Monday, November 9, 2009

Food Family Part 2

My mother is a glutton. I don’t know how else to describe it. She takes a perverse pleasure in an abundance of food. For some reason, it’s the quantity of good food that makes her feel… whatever it is it makes her feel. I’ll try to illustrate. There are usually 6 people at Christmas dinner. When she makes the giant turkey, she also makes a ham. For side dishes, she makes a vat of mashed potatoes, a large pan of sweet potatoes, 2 giant pans of stuffing, corn, another vegetable, rolls, a relish tray, and crackers with a salmon spread. Then there’s pumpkin pie, pecan pie, apple pie, chocolate cake, jello, and several different kinds of cookies and fudge. There is enough for 20 guests easily. All of this is just for our family of 6. You might think this is just holiday insanity. Oh no. This is how she cooks for us normally. If she makes hamburgers, there are also baked beans, potato salad, a green salad, corn chips, potato chips, and again, the relish tray.

I once attempted to talk to my mom about this need for massive quantities for food. Her denial of personal responsibility was immediate. “Oh, it’s a Southern thing. That’s the culture I was raised in.” Hmm… let’s examine that, shall we?

Mom was born in California in 1949. Her parents were share-croppers from Arkansas who moved when the war ended. They had been barely getting by with one daughter and then when Grandpa joined the Navy, he saw that there were opportunities elsewhere. They moved to Port Hueneme, California and Grandpa took a job on the naval base as a civilian. A little while later, Grandma found herself pregnant again and that was my mom. Mom was the first in the family to be born in a hospital, the same hospital that I would be born in 25 years later.

They lived a basic, working class life. Mom essentially grew up as an only child because her sister was 12 years older. She got married and moved out when Mom was 5. They were comfortable, but hardly living in luxury. I’ve heard Mom bitch that they would never let her get a big Christmas tree because it was too expensive. They were also devout Baptists, so extravagance was definitely not part of their vernacular. But she was exposed to her Southern roots. In the summer, they would drive to Arkansas for their family vacation.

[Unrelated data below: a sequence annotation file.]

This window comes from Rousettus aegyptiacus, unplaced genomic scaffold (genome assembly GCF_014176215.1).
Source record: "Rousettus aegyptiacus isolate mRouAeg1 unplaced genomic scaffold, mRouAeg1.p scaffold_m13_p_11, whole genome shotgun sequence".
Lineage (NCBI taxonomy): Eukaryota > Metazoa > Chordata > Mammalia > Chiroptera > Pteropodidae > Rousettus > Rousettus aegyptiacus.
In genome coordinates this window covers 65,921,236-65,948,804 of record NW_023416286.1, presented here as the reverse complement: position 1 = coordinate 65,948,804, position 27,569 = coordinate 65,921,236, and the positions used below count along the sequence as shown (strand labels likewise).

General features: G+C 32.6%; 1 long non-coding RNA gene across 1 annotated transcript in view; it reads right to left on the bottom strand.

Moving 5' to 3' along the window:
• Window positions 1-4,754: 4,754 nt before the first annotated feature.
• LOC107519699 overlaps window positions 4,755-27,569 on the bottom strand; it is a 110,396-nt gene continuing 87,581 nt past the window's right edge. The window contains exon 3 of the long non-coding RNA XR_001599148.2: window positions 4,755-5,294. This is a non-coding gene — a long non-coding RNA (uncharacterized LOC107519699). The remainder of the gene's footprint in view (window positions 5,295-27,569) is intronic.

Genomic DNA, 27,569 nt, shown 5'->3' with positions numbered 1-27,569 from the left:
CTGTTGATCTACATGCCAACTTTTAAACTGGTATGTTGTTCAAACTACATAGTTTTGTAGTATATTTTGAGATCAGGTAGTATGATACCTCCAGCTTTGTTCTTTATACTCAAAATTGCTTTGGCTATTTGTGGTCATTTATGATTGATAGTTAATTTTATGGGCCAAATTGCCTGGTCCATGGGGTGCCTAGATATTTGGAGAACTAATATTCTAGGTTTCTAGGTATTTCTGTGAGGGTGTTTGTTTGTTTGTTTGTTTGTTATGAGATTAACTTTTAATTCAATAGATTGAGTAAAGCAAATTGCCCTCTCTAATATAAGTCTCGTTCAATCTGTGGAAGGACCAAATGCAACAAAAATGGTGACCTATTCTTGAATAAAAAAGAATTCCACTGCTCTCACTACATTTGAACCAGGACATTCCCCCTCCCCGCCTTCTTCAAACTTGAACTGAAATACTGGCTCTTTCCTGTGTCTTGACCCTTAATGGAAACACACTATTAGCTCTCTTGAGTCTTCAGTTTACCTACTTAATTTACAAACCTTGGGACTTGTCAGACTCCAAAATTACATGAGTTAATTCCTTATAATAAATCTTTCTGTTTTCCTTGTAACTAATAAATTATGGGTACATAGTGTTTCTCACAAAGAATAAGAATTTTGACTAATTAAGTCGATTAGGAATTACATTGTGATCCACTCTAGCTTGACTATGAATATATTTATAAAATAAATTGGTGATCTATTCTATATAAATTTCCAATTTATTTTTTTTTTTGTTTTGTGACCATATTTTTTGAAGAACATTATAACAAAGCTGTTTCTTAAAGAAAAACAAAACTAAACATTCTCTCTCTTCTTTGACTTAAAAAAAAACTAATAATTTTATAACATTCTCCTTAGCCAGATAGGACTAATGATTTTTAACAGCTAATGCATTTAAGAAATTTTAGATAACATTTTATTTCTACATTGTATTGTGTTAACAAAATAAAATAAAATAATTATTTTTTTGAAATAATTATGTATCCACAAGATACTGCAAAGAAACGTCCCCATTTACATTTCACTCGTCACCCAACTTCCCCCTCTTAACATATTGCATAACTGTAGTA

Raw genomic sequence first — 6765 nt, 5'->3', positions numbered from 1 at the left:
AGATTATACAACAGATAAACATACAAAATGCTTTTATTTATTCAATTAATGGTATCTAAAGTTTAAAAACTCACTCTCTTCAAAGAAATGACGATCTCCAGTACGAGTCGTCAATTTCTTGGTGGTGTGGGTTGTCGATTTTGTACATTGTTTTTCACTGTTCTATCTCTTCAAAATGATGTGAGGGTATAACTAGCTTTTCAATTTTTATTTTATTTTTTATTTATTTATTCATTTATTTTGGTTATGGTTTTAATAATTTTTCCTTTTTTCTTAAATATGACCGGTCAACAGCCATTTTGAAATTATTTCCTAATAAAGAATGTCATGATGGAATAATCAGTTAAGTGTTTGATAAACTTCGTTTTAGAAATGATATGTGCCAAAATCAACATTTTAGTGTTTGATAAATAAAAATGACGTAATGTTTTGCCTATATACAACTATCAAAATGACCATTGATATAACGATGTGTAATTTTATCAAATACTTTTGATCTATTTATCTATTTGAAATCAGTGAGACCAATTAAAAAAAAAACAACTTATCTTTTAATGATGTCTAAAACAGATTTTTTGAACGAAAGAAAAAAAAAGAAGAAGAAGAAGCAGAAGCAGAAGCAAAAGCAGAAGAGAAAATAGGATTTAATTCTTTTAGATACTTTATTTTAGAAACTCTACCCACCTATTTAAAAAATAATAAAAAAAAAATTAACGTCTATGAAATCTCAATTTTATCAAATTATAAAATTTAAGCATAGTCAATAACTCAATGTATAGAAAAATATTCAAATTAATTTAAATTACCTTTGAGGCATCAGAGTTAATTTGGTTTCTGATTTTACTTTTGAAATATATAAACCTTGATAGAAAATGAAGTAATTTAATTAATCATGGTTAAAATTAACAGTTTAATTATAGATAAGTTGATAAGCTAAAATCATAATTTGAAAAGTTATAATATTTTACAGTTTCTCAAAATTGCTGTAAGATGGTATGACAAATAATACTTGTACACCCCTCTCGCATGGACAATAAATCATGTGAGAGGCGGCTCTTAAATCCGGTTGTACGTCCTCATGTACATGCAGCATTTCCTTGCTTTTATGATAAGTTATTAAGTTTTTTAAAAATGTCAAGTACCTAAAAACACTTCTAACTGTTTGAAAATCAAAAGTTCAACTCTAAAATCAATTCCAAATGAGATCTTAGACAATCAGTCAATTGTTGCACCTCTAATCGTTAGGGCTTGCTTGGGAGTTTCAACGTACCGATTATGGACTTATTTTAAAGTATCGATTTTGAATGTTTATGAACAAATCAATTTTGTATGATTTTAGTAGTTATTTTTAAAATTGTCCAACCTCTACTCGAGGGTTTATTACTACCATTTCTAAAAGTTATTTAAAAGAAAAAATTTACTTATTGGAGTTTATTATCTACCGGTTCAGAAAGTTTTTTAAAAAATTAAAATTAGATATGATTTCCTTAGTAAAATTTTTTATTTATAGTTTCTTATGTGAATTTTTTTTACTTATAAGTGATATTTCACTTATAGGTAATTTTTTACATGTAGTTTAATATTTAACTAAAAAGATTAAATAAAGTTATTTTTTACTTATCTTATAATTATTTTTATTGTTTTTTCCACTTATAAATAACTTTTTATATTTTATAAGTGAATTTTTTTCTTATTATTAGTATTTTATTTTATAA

Now remember she comes from share-croppers. These are farmers who don’t own their own land, but rather work the cotton fields of land owners in exchange for living on the land and a small percent of the crop yielded. In other words, they were dirt poor. When she talks about her extended family, she talks about her dad bringing them groceries because they would literally be subsisting on biscuits and flour gravy. She was the “wealthy” kid from California.

Now where in the world does she claim this “culture of abundance” comes from? Her plain Baptist parents? Her barefoot, cotton-picking cousins? Please, explain to me how you get the cultural expectation of needing a turkey AND a ham for Christmas dinner out of that? I might buy it if she would admit that her need for abundance has something to do with feeling deprived as a child, but that’s a stretch. Pete was deprived. Nanci, who changed the “y” to “I” in the 60s to be cool :), had two good, upstanding parents, a stable home life, and plenty to eat.

I honestly don’t get it. I have been disgusted by it for most of my adult life. I am embarrassed to sit down to dinner most nights. It’s too much. But it get’s weirder of course…

During my childhood, Mom told me not to eat too much because I would get fat, all while providing more food than any one person should ever eat. She was particularly invested in my breast size, repeatedly offering to pay for reduction surgery, even though I repeatedly told her, “No way!” So eating too much would make me fatter but Mom kept laying out the spread anyway. And you can’t turn it down. She takes it very personally if you don’t eat what she has cooked. Jesus, watch out if you don’t appreciate it. A common refrain is, “Jenny, why can’t you just say ‘thank you’!” So I’m a bad daughter if I DON’T eat it and I’m a fat daughter if I DO! What the hell is the right choice here?

See, Dad’s hang-ups make sense to me. Plus, he acknowledges them somewhat, even though he seems incapable of changing them. Mom’s weirdness over food makes NO SENSE. Why do we need so much? Why does she need us to be so fawning and grateful? Why can’t she acknowledge it’s about her needs, not ours? And most importantly, why can't she make the connection between the volume of food and the obesity that plagues us. It baffles me.

But not as much as the true psycho of the family…

1 comment:

  1. Is it possible your mom's need for abundance of food is a reaction to not having enough growing up? Now that she can afford to have a lot, she does?
    As for you not being grateful/not eating - I would just address it head on: Mom, I'm grateful for you cooking, but I'm trying to lose weight, so I need to change my eating habits."
    And you can add in the old "it's not you, it's me" line if that helps ;-)